are you crazy some lawyers and judges will say. Perhaps they are right but Daniel Harawa (Washington University School of Law) has posted Sacrificing Secrecy (Georgia Law Review, Vol. 55 (2021)) on SSRN. it is a provocative commentary.
Here is the abstract: Juries have deliberated in secret since medieval times. The historical reason for the secrecy is that it promotes impartiality, which in turn protects a defendant’s right to a fair trial. But as it turns out, jurors are not always impartial. Lurid examples exist of jurors condemning defendants based on the defendant’s race, sexuality, ethnicity, and religion.
Generally speaking, courts cannot hear evidence of what transpired during deliberations. In 2017, however, the U.S. Supreme Court created an exception to this rule, holding that the Sixth Amendment requires courts to hear evidence of jurors making racially biased statements. But this exception means little if defendants have no way to uncover the bias. And because juries deliberate in private, it is incredibly difficult for defendants to discover what the jury discussed during deliberations.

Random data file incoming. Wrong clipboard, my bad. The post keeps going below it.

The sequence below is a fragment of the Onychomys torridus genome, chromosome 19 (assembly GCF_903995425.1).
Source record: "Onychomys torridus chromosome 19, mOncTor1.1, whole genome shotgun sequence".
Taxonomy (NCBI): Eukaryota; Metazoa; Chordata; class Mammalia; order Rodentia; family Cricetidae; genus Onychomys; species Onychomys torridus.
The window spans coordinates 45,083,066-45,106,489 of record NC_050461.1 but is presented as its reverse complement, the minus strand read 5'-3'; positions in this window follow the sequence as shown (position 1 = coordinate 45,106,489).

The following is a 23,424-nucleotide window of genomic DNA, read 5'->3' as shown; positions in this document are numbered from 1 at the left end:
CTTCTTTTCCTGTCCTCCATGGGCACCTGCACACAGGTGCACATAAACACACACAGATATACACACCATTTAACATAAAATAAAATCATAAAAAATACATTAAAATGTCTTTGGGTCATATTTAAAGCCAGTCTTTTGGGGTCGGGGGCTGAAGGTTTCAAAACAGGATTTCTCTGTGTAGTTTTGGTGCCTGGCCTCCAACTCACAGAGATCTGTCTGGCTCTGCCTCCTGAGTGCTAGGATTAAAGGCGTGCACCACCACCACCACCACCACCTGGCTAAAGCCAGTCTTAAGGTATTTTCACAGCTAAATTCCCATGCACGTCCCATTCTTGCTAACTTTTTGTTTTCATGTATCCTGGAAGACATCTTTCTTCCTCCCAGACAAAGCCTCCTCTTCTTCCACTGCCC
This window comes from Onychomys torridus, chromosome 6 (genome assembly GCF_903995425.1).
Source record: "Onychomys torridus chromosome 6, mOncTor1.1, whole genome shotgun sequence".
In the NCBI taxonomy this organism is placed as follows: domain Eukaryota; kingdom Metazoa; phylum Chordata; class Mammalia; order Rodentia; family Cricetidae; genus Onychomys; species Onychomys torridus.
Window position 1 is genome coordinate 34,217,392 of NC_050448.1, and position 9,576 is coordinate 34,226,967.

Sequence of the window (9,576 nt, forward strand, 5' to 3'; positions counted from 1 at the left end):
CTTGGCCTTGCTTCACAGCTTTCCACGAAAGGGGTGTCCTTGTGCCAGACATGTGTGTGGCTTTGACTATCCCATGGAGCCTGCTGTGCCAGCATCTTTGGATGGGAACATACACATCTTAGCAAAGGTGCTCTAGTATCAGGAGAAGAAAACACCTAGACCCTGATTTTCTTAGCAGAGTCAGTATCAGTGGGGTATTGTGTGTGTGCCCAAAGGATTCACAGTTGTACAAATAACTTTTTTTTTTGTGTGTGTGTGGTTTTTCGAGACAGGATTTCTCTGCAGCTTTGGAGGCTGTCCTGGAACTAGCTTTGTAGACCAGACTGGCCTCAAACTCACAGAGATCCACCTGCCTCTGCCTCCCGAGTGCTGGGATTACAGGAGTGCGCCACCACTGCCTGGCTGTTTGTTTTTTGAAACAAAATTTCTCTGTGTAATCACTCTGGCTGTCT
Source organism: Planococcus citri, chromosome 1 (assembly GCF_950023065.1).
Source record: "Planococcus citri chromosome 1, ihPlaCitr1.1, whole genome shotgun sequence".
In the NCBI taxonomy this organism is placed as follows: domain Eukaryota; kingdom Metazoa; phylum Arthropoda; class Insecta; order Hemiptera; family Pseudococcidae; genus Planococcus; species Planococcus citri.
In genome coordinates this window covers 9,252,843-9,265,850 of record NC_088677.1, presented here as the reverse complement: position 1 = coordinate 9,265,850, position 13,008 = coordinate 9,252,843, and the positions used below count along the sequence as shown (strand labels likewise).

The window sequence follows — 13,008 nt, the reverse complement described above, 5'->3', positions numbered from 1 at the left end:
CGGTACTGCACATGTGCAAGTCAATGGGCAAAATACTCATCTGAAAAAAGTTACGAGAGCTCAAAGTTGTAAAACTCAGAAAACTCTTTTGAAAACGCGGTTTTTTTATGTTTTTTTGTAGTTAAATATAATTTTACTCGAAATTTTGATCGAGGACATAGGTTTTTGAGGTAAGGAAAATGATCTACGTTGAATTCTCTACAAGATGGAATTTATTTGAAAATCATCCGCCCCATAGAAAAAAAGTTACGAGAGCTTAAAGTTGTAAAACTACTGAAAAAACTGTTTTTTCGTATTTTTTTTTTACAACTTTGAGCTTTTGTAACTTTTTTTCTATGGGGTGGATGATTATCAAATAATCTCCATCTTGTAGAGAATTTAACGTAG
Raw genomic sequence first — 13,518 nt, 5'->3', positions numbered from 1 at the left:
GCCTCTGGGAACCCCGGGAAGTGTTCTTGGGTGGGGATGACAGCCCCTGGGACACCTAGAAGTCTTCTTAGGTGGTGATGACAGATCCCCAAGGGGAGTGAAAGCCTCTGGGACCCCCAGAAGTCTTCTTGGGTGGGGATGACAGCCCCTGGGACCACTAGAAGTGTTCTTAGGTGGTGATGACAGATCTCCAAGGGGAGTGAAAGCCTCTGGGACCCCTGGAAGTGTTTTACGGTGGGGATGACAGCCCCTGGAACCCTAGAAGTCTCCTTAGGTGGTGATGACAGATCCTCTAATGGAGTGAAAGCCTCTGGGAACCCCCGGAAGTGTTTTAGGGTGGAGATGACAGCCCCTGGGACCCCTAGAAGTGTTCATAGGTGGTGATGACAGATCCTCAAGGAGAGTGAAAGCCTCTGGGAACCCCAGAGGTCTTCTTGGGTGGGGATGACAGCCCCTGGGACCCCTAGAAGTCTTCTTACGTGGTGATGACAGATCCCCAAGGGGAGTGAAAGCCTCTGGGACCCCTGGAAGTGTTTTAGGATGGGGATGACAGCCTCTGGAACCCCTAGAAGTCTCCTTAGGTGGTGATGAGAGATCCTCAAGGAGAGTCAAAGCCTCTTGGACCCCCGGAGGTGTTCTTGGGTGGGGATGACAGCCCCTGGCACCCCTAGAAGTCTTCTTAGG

This Article questions the wisdom of secret deliberations. It traces the history of jury secrecy and the public policy considerations that support secret deliberations, and it catalogs past attempts to record deliberations. It then discusses the racial bias exception to the jury no-impeachment rule created by the U.S. Supreme Court and explains how it is insufficient because it does not provide a mechanism for detecting bias. This Article then proposes a unique fix: that deliberations be memorialized and made part of the record in criminal cases. At times, secret deliberations frustrate, rather than promote, defendants’ fair trial rights. Accordingly, the practice of secret deliberations should be revisited.